AFRICA: A number of al-Qa’ida operatives and other extremists are believed to be operating in and around Africa. In February 2012, the emir of U.S-designated Foreign Terrorist Organization al-Shabaab and al-Qa’ida's leader, Ayman al-Zawahiri, announced the alliance of the two organizations. Al-Shabaab has taken credit for the attack on the shopping mall in Nairobi, Kenya on September 21, 2013, which claimed the lives of over 60 people and injured over a hundred more, including U.S. citizens. Al-Shabaab assassinations, suicide bombings, hostage taking, and indiscriminate attacks in civilian-populated areas are also frequent in Somalia. Terrorist operatives and armed groups in Somalia have demonstrated their intent to attack Somali authorities, the African Union Mission in Somalia, and non-military targets such as international donor offices and humanitarian assistance providers. Additionally, the terrorist group al-Qa’ida in the Lands of the Islamic Maghreb (AQIM) has declared its intention to attack Western targets throughout the Sahel (an area that stretches across the African continent between the Atlantic Ocean and the Red Sea to include Senegal, Mali, Algeria, Niger, Chad, Sudan, and Eritrea). It has claimed responsibility for kidnappings, attempted kidnappings, and the murder of several Westerners throughout the region, including southern Algeria. AQIM-related threats against Westerners in Mali and elsewhere increased following the initiation of the U.S.-supported, French-led intervention in northern and central Mali, where the security environment remains fluid. In neighboring Niger, terrorists formerly associated with AQIM conducted suicide attacks targeting a French mining facility and a Nigerien military compound in Agadez in late May. The loosely organized group of factions known as Boko Haram continues to carry out significant improvised explosive device and suicide bombings in northern Nigeria, mainly targeting government forces and innocent civilians; attacks have continued at a high rate since their attack on the UN building in the capital of Abuja in 2011. Boko Haram and splinter group Ansaru have also claimed responsibility for the kidnappings of several Western workers and tourists, both in northern Nigeria and northern Cameroon; Ansaru has murdered virtually all of its hostages in the face of real or perceived rescue attempts, while Boko Haram allegedly received a large ransom payment for the release of a French family abducted near a tourist park in northern Cameroon. In 2013, extremists have also targeted both Nigerians and foreign nationals involved in polio eradication efforts in northern Nigeria. Extremists attacked a school in northeast Nigeria, killing over 40 students, and have called for further attacks on educational institutions. Several agencies that have partnered with the U.S. government in the field of public health development in northern Nigeria have curtailed their activities in response to these threats. The president of Nigeria declared a state of emergency in three northeastern states in response to activities of extremist groups.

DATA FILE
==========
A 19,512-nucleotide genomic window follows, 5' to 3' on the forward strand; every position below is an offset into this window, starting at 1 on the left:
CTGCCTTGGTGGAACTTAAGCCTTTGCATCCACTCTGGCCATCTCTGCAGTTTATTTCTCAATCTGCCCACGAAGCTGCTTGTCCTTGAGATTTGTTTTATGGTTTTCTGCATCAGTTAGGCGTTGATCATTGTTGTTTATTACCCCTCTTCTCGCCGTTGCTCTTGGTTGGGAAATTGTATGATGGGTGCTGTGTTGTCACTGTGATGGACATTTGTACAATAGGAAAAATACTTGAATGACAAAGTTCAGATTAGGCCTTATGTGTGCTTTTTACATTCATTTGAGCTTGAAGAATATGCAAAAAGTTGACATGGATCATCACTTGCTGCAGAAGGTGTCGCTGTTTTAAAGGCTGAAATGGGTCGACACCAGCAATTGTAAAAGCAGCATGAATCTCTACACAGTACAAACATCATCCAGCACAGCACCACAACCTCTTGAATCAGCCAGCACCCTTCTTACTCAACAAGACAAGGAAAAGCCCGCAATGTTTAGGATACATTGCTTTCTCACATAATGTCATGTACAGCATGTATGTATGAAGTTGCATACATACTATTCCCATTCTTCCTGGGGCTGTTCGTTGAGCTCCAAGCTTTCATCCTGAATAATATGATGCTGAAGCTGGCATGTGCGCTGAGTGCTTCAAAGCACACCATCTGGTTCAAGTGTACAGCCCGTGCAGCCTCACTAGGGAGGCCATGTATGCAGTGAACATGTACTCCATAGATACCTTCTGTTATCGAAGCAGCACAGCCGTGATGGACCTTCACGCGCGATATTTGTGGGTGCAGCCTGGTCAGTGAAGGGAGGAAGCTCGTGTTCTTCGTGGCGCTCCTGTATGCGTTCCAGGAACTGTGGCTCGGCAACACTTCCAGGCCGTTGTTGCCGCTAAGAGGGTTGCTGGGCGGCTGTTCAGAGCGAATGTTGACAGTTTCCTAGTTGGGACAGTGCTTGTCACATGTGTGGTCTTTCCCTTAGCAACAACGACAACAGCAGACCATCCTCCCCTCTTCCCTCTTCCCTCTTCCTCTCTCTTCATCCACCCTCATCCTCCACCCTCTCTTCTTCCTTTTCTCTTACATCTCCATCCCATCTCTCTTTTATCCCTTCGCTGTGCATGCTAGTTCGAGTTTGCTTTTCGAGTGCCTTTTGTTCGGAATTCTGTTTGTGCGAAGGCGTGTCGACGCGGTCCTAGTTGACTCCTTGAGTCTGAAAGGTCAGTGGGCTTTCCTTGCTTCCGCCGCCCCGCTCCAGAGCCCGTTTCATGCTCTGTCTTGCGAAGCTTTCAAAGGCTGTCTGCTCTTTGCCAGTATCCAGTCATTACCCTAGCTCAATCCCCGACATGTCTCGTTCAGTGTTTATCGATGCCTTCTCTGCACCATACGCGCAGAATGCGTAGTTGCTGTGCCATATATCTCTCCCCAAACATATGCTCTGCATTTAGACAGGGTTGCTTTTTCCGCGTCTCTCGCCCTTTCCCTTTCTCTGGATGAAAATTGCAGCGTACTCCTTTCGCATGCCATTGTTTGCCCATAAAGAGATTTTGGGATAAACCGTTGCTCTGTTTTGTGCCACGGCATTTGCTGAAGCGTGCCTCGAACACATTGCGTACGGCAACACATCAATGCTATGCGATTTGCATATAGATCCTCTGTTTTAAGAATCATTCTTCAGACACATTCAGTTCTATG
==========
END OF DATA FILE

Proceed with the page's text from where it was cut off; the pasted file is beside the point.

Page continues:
U.S. citizens considering travel by sea near the Horn of Africa, the Gulf of Guinea, or in the southern Red Sea should exercise extreme caution, as there have been armed attacks, robberies, and kidnappings for ransom by pirates. The threat of hijacking to merchant vessels continues to exist in Somali territorial waters and as far as 1,000 nautical miles off the coast of Somalia, Yemen, and Kenya in international waters. There has also been a recent rise in piracy and armed robbery in the Gulf of Guinea, including hijackings.